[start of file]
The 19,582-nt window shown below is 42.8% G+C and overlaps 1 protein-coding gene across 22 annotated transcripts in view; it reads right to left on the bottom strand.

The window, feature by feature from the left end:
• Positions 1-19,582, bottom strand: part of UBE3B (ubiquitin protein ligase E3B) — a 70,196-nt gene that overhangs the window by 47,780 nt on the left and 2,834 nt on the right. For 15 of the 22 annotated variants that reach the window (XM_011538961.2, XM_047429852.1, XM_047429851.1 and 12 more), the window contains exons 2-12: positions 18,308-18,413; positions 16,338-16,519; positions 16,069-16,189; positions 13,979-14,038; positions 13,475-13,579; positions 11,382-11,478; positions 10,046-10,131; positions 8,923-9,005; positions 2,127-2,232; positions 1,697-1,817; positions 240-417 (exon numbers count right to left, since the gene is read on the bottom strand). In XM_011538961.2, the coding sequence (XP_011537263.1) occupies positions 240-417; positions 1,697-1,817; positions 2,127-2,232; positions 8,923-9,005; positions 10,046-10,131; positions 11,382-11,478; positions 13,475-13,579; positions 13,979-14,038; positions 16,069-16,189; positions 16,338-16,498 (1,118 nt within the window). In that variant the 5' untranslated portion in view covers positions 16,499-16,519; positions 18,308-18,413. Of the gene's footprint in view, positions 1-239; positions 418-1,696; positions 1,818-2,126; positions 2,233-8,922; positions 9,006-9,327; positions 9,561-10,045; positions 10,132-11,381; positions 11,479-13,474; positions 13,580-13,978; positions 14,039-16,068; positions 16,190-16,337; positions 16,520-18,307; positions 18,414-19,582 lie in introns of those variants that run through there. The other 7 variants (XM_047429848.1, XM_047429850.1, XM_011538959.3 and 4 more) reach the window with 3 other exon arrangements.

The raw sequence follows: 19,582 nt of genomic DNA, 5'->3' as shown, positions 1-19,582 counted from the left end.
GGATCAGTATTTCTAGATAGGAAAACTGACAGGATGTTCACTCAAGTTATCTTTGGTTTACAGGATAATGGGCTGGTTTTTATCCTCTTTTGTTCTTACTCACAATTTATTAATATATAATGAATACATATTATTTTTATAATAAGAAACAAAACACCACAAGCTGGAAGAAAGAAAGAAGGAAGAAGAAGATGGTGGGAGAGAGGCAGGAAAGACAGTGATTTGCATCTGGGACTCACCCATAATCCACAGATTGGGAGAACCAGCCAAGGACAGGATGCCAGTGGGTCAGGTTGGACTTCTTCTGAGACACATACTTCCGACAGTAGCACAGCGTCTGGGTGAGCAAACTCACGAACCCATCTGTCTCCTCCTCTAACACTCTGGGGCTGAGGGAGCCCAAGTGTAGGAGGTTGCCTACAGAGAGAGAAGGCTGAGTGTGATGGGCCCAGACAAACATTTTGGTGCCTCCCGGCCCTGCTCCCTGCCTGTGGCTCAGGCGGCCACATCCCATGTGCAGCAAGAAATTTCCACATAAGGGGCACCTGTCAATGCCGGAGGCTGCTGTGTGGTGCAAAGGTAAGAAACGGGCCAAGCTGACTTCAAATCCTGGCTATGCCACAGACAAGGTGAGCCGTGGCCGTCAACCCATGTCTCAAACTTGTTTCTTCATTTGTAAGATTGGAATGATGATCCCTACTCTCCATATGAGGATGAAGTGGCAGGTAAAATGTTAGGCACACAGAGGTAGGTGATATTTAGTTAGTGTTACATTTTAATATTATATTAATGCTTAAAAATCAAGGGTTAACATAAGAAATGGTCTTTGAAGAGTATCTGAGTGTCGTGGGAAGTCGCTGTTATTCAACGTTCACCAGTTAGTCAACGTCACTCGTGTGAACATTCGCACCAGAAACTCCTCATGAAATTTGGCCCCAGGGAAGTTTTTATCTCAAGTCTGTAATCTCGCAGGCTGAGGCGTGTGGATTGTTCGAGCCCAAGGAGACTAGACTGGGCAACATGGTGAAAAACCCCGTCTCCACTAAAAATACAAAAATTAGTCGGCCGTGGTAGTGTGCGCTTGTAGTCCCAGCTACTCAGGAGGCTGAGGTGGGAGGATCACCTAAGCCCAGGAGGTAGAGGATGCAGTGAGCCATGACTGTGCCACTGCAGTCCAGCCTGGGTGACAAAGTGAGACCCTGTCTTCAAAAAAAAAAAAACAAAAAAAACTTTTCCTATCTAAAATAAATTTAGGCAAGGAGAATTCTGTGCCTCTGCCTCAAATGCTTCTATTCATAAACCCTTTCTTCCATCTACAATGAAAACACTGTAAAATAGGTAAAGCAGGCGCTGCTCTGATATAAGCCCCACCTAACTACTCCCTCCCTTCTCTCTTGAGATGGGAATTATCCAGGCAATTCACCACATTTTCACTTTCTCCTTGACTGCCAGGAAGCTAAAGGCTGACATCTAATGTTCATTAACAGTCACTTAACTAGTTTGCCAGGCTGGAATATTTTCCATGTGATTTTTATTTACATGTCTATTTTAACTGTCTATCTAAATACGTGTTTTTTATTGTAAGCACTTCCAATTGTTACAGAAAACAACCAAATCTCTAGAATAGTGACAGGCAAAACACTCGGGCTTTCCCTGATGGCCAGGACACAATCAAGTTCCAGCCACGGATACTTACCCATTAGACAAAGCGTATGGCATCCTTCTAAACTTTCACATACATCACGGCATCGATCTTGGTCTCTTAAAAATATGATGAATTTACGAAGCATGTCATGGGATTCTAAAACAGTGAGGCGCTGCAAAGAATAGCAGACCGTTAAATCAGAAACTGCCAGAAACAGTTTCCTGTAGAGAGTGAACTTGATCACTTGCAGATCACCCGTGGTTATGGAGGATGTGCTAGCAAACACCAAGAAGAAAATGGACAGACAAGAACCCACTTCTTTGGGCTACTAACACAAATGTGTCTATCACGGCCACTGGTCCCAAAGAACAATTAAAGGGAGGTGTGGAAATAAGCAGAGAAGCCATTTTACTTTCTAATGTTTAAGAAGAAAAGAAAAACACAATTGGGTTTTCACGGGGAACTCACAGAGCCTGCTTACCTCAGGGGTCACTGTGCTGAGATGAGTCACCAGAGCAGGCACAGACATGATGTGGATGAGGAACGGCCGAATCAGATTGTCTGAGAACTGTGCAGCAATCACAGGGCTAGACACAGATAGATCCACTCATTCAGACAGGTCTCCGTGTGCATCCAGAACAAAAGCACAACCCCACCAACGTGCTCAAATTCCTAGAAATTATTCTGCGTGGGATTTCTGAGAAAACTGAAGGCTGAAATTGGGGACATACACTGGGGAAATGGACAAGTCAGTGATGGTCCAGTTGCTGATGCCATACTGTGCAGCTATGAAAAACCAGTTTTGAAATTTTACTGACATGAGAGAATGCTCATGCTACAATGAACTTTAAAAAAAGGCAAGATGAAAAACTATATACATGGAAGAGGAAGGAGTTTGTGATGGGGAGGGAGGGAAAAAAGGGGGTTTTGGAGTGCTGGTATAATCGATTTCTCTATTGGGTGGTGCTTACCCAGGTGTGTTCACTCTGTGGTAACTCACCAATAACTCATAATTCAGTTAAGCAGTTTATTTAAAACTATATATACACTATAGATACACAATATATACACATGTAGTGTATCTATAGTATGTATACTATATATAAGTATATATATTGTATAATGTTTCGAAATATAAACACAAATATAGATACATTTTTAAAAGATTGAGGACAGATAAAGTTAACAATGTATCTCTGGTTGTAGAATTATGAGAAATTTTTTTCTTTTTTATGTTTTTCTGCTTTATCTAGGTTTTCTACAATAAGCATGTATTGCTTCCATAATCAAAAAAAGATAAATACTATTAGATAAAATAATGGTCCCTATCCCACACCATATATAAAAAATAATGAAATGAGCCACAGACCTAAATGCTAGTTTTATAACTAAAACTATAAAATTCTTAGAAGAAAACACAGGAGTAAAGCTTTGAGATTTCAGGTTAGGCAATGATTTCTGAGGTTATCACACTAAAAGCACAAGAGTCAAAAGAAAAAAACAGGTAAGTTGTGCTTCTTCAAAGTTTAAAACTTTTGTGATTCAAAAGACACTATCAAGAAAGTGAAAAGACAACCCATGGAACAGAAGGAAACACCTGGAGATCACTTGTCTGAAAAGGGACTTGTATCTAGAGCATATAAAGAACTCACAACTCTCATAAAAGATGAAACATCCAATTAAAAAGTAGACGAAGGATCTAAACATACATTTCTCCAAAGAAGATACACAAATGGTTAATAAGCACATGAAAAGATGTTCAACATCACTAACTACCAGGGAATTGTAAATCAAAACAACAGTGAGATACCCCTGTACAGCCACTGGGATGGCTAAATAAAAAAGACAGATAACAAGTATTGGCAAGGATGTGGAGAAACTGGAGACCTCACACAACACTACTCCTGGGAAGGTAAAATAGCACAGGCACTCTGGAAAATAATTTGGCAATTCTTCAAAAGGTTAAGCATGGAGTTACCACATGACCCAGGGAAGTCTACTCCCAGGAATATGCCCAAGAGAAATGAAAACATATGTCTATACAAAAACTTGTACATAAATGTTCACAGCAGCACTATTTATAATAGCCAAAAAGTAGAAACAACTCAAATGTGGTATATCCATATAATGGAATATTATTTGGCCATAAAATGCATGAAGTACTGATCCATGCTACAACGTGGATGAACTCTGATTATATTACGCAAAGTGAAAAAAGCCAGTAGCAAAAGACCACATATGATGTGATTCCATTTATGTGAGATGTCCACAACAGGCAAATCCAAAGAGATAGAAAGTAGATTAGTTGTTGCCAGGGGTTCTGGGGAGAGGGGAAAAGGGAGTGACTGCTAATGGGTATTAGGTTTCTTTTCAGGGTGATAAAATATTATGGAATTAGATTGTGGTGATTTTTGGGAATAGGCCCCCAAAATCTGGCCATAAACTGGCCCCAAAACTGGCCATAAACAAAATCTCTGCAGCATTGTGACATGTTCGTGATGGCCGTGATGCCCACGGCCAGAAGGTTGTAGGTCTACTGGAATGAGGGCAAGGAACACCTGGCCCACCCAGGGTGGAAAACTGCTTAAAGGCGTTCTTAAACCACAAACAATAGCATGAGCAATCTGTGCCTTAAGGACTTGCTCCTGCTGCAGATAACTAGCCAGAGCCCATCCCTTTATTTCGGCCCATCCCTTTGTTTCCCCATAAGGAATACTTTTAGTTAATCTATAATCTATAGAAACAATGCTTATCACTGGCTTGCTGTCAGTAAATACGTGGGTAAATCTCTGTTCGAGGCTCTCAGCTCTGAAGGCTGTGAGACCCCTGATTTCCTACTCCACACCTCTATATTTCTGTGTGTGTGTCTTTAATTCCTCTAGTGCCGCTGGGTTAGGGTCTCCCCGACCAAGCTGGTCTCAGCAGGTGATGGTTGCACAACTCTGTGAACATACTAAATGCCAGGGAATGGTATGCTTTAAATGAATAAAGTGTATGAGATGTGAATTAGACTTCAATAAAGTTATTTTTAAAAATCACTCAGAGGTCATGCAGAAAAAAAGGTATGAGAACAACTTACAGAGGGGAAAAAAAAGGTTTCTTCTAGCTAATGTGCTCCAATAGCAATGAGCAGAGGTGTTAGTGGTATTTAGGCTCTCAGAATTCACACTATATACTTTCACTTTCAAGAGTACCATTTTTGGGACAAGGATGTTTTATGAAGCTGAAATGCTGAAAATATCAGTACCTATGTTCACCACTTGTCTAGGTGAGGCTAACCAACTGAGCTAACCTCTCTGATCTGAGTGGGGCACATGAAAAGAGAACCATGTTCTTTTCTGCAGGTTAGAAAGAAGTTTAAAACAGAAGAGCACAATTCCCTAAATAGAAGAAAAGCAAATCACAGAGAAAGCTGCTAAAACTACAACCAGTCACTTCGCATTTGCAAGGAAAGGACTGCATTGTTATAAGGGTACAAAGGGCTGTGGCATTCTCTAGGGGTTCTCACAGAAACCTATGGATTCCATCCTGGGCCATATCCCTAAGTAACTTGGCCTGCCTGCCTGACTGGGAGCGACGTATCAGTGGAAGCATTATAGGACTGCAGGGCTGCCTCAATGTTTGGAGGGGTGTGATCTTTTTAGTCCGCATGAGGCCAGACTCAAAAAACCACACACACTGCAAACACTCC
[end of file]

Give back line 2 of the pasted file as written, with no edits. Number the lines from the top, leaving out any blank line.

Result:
The window, feature by feature from the left end: